“People had largely given up on doing this with organic materials,” Marder says. Through a combination of theoretical design and trial and error, the Georgia Tech scientists were able to create a molecule that had the properties they needed.
So far, the researchers have only measured the molecule’s optical properties in a liquid solution. “The hard work comes now in taking these molecules and putting them into a material and making the switch,” Marder says. The Georgia Tech chemists are already working on that task. While the dye itself is “not the easiest thing to make” and the material will ultimately be expensive, Marder says, any device will probably use only very small quantities.
Perry says that while engineers might be able to push existing electro-optical technology to provide transmission speeds of up to 100 gigabits per second, all-optical processing could theoretically allow for speeds as high as two terabits per second, allowing download of high-definition movies in minutes rather than hours. While they may not be able to hit those speeds, he says that if everything goes well, the group may have a device that can switch data at hundreds of gigabits per second in about five years.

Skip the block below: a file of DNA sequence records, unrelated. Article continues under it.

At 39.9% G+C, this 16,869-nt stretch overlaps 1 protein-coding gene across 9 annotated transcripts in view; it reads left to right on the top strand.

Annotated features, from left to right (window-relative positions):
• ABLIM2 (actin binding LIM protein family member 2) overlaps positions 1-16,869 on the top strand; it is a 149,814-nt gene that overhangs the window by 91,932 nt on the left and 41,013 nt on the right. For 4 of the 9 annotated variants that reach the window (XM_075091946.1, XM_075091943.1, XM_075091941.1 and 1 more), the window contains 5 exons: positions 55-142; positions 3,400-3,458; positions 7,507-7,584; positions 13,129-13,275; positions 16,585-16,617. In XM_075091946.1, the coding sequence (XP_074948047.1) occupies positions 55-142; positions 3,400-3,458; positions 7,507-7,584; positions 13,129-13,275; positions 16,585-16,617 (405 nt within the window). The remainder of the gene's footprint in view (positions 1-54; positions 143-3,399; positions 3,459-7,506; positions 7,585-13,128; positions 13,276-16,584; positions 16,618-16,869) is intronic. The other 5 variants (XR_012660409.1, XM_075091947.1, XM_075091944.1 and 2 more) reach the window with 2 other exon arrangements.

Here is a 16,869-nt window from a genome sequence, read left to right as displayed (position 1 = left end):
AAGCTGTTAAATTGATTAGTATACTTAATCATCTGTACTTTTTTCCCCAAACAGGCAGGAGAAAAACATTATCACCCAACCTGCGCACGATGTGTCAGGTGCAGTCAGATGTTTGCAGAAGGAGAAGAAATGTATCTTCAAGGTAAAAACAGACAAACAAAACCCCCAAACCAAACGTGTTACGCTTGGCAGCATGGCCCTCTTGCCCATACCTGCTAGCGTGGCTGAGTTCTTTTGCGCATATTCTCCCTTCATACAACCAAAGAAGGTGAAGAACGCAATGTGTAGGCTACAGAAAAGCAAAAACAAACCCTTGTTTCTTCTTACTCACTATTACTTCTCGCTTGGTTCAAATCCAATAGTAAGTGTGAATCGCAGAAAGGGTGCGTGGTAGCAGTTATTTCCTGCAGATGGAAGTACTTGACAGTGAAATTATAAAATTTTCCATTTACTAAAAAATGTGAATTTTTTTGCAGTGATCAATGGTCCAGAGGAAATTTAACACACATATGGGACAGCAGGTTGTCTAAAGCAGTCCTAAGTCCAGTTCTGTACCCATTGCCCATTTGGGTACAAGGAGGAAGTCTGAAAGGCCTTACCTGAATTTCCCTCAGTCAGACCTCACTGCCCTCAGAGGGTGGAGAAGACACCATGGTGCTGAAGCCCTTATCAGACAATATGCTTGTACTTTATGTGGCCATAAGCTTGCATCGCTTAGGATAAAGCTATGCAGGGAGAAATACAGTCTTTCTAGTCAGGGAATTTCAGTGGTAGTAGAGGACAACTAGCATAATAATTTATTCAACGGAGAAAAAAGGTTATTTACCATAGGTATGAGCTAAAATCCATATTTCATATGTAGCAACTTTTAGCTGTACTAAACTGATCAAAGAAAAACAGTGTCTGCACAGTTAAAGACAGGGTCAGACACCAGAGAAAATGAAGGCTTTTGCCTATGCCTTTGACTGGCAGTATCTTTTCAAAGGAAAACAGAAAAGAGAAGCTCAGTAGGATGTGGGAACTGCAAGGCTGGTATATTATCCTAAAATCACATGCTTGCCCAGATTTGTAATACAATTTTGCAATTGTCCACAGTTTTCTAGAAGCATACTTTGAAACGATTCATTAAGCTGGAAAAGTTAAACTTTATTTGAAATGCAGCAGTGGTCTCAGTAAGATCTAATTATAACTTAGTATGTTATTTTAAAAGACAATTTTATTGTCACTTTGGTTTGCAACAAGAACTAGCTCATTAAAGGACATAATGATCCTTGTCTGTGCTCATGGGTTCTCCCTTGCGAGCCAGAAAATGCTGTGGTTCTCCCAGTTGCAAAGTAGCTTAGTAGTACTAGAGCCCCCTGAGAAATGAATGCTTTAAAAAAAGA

A photonics company contacted the Georgia Tech team only a day or two after the research was first published, and the academics plan to begin discussions with company representatives this week.
Even if they can develop working optical routers as quickly as they hope, Perry notes, it will take much longer for the technology to have any appreciable influence on the speed of consumers’ Internet links, largely because telecom companies tend to upgrade their systems incrementally. He expects that the first customers for any all-optical switch will be companies like Google that run large server farms.
Smaller design teams can now prototype and deploy faster.